GLAAD reaching out to "It Gets Better," NFL, 49ers after video denial

GLAAD on Friday reached out to the It Gets Better project, the National Football League and the San Francisco 49ers after two 49ers players denied having knowing participated in an "It Gets Better" video produced by the team.

The 49ers were the first football team to shoot an It Gets Better video alone (The Seattle Seahawks participated in one alongside other Seattle pro teams) but after the controversial anti-gay statements made by 49ers cornerback Chris Cullliver, two of the players in that video now say they didn't know it was meant to encourage LGBT victims of bullying.



As USA Today reports:

Two of the players who took part in the video — linebacker Ahmad Brooks and nose tackle Isaac Sopoaga — strangely denied making the video. Then, when shown the video, they said they didn't realize the aim of the production was to fight the bullying of lesbian, gay, bisexual and transgender teens.

While the players involved did not actually say whether they would have still participated had they understood the aims of the It Gets Better project, the message received was loud and clear, and it was in many ways a worse message than the one sent by Culliver. Brooks and Sopoaga, by making this statement, are sending the message to millions of football fans that they do oppose bullying - unless the victim is gay.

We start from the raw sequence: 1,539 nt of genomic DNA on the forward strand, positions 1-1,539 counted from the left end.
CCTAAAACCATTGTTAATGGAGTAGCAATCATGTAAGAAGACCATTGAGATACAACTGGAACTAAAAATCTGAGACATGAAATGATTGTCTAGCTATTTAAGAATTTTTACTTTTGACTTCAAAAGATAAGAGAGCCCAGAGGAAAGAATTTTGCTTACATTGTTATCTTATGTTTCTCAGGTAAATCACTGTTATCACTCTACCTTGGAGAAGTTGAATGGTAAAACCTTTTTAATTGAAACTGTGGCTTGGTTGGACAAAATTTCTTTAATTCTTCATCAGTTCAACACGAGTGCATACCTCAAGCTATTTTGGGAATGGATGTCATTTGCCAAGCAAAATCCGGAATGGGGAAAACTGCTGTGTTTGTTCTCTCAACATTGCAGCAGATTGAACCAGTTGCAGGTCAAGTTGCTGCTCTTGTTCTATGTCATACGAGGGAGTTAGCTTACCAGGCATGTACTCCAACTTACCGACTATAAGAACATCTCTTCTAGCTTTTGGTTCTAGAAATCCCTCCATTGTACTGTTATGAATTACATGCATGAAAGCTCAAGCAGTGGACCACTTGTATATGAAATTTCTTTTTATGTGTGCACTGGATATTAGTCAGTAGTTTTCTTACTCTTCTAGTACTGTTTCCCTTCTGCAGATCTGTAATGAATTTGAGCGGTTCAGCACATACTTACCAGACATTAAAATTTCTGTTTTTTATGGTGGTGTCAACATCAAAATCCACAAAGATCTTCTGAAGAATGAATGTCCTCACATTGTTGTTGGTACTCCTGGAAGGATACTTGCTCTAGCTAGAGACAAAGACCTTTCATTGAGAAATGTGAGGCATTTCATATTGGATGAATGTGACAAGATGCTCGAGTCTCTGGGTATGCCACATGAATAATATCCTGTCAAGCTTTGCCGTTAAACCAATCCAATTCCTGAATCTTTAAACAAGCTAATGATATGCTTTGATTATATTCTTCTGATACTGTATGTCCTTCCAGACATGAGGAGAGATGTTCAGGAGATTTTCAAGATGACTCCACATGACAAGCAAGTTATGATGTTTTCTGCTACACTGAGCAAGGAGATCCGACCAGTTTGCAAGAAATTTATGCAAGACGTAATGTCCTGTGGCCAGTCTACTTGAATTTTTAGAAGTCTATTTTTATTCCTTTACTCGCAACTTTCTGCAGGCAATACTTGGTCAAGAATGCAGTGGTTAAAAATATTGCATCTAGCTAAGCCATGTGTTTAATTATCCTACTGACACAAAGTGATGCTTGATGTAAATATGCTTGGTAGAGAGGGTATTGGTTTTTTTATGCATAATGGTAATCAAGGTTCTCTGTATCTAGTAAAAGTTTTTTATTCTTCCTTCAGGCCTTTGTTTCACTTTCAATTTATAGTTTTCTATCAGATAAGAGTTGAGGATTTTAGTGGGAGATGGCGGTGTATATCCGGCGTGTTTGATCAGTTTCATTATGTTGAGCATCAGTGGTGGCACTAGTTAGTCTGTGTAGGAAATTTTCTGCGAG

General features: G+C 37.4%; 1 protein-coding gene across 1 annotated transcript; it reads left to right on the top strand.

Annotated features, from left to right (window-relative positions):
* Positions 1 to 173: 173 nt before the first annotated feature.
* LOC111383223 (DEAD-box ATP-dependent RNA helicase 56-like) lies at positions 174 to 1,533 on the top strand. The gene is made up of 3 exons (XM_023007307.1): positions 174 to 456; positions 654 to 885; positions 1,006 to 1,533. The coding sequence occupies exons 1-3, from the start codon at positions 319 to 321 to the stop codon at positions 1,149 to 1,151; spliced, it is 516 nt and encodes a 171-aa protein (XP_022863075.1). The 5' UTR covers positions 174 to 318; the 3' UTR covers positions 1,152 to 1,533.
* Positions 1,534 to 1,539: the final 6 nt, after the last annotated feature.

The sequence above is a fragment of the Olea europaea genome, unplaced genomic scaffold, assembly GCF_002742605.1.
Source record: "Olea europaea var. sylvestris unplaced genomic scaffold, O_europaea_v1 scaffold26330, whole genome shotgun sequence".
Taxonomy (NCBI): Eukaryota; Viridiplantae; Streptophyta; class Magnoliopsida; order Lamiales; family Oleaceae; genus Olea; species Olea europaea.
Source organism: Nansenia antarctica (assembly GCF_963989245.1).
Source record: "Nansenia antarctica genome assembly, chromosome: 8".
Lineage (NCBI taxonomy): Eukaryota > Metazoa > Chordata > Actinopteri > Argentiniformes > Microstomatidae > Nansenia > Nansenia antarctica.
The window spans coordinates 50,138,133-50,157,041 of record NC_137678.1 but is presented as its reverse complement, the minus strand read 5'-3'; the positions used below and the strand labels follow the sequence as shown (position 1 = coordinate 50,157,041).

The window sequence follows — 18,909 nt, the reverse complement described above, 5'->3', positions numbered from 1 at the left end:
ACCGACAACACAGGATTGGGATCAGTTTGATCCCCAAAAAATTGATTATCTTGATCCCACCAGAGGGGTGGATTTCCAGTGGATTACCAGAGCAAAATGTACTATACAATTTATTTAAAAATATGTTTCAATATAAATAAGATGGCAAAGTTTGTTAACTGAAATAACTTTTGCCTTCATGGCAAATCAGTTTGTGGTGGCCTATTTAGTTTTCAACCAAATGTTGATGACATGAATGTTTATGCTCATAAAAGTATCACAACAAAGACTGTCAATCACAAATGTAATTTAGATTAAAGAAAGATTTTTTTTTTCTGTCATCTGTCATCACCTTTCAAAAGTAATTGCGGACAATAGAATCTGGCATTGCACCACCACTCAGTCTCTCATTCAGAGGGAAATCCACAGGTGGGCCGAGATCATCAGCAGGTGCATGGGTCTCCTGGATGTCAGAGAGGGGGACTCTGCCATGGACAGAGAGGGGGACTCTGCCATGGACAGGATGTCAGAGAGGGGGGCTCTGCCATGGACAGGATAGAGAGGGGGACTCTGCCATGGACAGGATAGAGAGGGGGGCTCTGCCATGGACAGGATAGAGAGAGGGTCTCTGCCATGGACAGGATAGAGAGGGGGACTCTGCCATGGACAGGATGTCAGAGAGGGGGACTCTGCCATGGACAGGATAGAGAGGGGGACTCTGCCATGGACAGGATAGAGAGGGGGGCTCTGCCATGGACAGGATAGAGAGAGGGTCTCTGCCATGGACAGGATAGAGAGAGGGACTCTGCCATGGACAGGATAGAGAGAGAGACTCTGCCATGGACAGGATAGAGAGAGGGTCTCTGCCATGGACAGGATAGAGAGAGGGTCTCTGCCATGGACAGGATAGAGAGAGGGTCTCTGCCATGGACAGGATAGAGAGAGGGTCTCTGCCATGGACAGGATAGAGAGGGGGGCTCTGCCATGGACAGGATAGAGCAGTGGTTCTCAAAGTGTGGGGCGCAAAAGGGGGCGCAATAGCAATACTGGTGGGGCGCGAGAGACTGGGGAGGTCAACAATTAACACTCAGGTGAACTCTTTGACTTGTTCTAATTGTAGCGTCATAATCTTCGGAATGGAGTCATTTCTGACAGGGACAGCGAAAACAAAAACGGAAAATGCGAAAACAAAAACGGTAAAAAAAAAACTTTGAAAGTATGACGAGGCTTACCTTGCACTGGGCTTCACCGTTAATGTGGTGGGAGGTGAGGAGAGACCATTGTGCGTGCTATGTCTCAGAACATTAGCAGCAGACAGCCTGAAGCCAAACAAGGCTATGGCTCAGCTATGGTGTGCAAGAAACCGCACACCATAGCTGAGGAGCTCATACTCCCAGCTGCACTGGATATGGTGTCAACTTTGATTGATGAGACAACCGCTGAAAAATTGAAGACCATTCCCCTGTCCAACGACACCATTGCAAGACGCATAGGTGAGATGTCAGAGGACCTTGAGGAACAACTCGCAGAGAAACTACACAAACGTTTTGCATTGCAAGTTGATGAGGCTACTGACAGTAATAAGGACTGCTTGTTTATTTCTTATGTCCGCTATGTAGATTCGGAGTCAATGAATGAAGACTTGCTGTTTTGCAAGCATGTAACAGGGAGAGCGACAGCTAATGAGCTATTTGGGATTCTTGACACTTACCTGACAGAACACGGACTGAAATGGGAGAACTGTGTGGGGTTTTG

GLAAD reached out to the NFL once the story of Culliver's comments came to light, and we have reached out again to the league and the team about this latest incident. The message sent by these players is not only completely unacceptable, it undoes all the good done by the team making an It Gets Better video in the first place, and action must be taken.

GLAAD has been working with You Can Play and Athlete Ally on a proposal for an LGBT awareness program that we are planning to take to the NFL during the offseason. We look forward to working with all of the parties involved on trying to minimize the damage done to LGBT youth by these statements, and on preventing incidents like this from happening in the future.

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As a Major League Baseball umpire for the past 29 seasons, Dale Scott has worked three World Series, three All-Star Games, two no-hitters and numerous playoff games. He is also the first out active male official in the MLB, NBA, NHL, or NFL, and the first Major League Baseball umpire to publicly say he is gay while active.